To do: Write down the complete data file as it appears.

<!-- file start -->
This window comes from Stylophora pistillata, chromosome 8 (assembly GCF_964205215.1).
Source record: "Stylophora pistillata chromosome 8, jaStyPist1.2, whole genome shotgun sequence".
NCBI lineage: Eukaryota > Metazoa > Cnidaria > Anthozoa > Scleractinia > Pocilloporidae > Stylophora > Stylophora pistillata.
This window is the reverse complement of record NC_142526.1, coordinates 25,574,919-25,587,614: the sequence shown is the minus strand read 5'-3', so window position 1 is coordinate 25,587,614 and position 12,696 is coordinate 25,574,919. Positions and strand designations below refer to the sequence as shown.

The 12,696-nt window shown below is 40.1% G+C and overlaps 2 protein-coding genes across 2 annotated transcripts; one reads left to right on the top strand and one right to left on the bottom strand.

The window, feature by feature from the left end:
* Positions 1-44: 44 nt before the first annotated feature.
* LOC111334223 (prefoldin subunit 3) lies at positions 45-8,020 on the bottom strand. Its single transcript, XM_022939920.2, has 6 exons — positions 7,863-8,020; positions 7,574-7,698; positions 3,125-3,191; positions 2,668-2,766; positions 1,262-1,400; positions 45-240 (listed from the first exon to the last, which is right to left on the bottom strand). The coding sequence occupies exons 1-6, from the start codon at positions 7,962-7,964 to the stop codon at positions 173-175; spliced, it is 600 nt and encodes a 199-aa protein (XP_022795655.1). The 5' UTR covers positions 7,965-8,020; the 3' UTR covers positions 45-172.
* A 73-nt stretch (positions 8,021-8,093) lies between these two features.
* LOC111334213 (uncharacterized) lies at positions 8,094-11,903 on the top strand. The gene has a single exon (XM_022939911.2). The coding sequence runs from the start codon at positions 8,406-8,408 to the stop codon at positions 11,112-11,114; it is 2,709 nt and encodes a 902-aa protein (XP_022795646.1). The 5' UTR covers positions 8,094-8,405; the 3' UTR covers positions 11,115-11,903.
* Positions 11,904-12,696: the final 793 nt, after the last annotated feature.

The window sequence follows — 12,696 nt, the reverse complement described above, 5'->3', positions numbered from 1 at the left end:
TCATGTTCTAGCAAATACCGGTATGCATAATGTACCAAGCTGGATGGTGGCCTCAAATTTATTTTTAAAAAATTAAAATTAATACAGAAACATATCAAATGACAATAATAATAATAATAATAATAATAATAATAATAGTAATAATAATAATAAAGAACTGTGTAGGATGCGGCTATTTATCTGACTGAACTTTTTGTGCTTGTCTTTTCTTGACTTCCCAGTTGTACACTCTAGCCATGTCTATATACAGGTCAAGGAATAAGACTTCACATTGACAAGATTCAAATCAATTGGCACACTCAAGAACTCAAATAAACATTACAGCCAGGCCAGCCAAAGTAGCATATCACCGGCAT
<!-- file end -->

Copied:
This window comes from Stylophora pistillata, chromosome 8 (assembly GCF_964205215.1).
Source record: "Stylophora pistillata chromosome 8, jaStyPist1.2, whole genome shotgun sequence".
NCBI lineage: Eukaryota > Metazoa > Cnidaria > Anthozoa > Scleractinia > Pocilloporidae > Stylophora > Stylophora pistillata.
This window is the reverse complement of record NC_142526.1, coordinates 25,574,919-25,587,614: the sequence shown is the minus strand read 5'-3', so window position 1 is coordinate 25,587,614 and position 12,696 is coordinate 25,574,919. Positions and strand designations below refer to the sequence as shown.

The 12,696-nt window shown below is 40.1% G+C and overlaps 2 protein-coding genes across 2 annotated transcripts; one reads left to right on the top strand and one right to left on the bottom strand.

The window, feature by feature from the left end:
* Positions 1-44: 44 nt before the first annotated feature.
* LOC111334223 (prefoldin subunit 3) lies at positions 45-8,020 on the bottom strand. Its single transcript, XM_022939920.2, has 6 exons — positions 7,863-8,020; positions 7,574-7,698; positions 3,125-3,191; positions 2,668-2,766; positions 1,262-1,400; positions 45-240 (listed from the first exon to the last, which is right to left on the bottom strand). The coding sequence occupies exons 1-6, from the start codon at positions 7,962-7,964 to the stop codon at positions 173-175; spliced, it is 600 nt and encodes a 199-aa protein (XP_022795655.1). The 5' UTR covers positions 7,965-8,020; the 3' UTR covers positions 45-172.
* A 73-nt stretch (positions 8,021-8,093) lies between these two features.
* LOC111334213 (uncharacterized) lies at positions 8,094-11,903 on the top strand. The gene has a single exon (XM_022939911.2). The coding sequence runs from the start codon at positions 8,406-8,408 to the stop codon at positions 11,112-11,114; it is 2,709 nt and encodes a 902-aa protein (XP_022795646.1). The 5' UTR covers positions 8,094-8,405; the 3' UTR covers positions 11,115-11,903.
* Positions 11,904-12,696: the final 793 nt, after the last annotated feature.

The window sequence follows — 12,696 nt, the reverse complement described above, 5'->3', positions numbered from 1 at the left end:
TCATGTTCTAGCAAATACCGGTATGCATAATGTACCAAGCTGGATGGTGGCCTCAAATTTATTTTTAAAAAATTAAAATTAATACAGAAACATATCAAATGACAATAATAATAATAATAATAATAATAATAATAATAGTAATAATAATAATAAAGAACTGTGTAGGATGCGGCTATTTATCTGACTGAACTTTTTGTGCTTGTCTTTTCTTGACTTCCCAGTTGTACACTCTAGCCATGTCTATATACAGGTCAAGGAATAAGACTTCACATTGACAAGATTCAAATCAATTGGCACACTCAAGAACTCAAATAAACATTACAGCCAGGCCAGCCAAAGTAGCATATCACCGGCAT